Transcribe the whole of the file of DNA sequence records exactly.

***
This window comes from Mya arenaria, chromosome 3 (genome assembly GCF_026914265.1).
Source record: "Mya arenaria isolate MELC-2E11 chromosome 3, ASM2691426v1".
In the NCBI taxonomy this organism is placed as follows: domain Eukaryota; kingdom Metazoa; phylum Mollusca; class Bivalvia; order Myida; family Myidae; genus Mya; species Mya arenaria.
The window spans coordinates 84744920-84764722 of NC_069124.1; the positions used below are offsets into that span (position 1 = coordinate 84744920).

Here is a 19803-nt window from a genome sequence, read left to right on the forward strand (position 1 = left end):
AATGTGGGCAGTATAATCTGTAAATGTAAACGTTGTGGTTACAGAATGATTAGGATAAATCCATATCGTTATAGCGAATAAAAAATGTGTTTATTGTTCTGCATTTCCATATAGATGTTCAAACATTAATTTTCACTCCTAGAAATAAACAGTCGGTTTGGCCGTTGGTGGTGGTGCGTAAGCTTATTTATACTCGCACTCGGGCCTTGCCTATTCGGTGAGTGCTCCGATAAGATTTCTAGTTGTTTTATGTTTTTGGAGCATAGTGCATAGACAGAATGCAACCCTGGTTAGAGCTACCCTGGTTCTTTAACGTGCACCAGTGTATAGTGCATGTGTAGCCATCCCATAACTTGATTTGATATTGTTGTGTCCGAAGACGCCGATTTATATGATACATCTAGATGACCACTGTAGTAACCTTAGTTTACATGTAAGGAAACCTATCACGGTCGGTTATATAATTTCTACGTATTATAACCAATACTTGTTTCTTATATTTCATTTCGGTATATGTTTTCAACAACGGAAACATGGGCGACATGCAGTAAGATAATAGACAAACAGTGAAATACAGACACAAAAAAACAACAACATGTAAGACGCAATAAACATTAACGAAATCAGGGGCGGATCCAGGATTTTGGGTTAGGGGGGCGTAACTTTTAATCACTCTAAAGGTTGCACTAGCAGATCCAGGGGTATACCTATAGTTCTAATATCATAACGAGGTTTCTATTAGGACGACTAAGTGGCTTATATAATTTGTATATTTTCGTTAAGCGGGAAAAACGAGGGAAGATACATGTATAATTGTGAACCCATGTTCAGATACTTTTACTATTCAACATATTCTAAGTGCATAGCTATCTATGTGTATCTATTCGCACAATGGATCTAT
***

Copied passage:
This window comes from Mya arenaria, chromosome 3 (genome assembly GCF_026914265.1).
Source record: "Mya arenaria isolate MELC-2E11 chromosome 3, ASM2691426v1".
In the NCBI taxonomy this organism is placed as follows: domain Eukaryota; kingdom Metazoa; phylum Mollusca; class Bivalvia; order Myida; family Myidae; genus Mya; species Mya arenaria.
The window spans coordinates 84744920-84764722 of NC_069124.1; the positions used below are offsets into that span (position 1 = coordinate 84744920).

Here is a 19803-nt window from a genome sequence, read left to right on the forward strand (position 1 = left end):
AATGTGGGCAGTATAATCTGTAAATGTAAACGTTGTGGTTACAGAATGATTAGGATAAATCCATATCGTTATAGCGAATAAAAAATGTGTTTATTGTTCTGCATTTCCATATAGATGTTCAAACATTAATTTTCACTCCTAGAAATAAACAGTCGGTTTGGCCGTTGGTGGTGGTGCGTAAGCTTATTTATACTCGCACTCGGGCCTTGCCTATTCGGTGAGTGCTCCGATAAGATTTCTAGTTGTTTTATGTTTTTGGAGCATAGTGCATAGACAGAATGCAACCCTGGTTAGAGCTACCCTGGTTCTTTAACGTGCACCAGTGTATAGTGCATGTGTAGCCATCCCATAACTTGATTTGATATTGTTGTGTCCGAAGACGCCGATTTATATGATACATCTAGATGACCACTGTAGTAACCTTAGTTTACATGTAAGGAAACCTATCACGGTCGGTTATATAATTTCTACGTATTATAACCAATACTTGTTTCTTATATTTCATTTCGGTATATGTTTTCAACAACGGAAACATGGGCGACATGCAGTAAGATAATAGACAAACAGTGAAATACAGACACAAAAAAACAACAACATGTAAGACGCAATAAACATTAACGAAATCAGGGGCGGATCCAGGATTTTGGGTTAGGGGGGCGTAACTTTTAATCACTCTAAAGGTTGCACTAGCAGATCCAGGGGTATACCTATAGTTCTAATATCATAACGAGGTTTCTATTAGGACGACTAAGTGGCTTATATAATTTGTATATTTTCGTTAAGCGGGAAAAACGAGGGAAGATACATGTATAATTGTGAACCCATGTTCAGATACTTTTACTATTCAACATATTCTAAGTGCATAGCTATCTATGTGTATCTATTCGCACAATGGATCTAT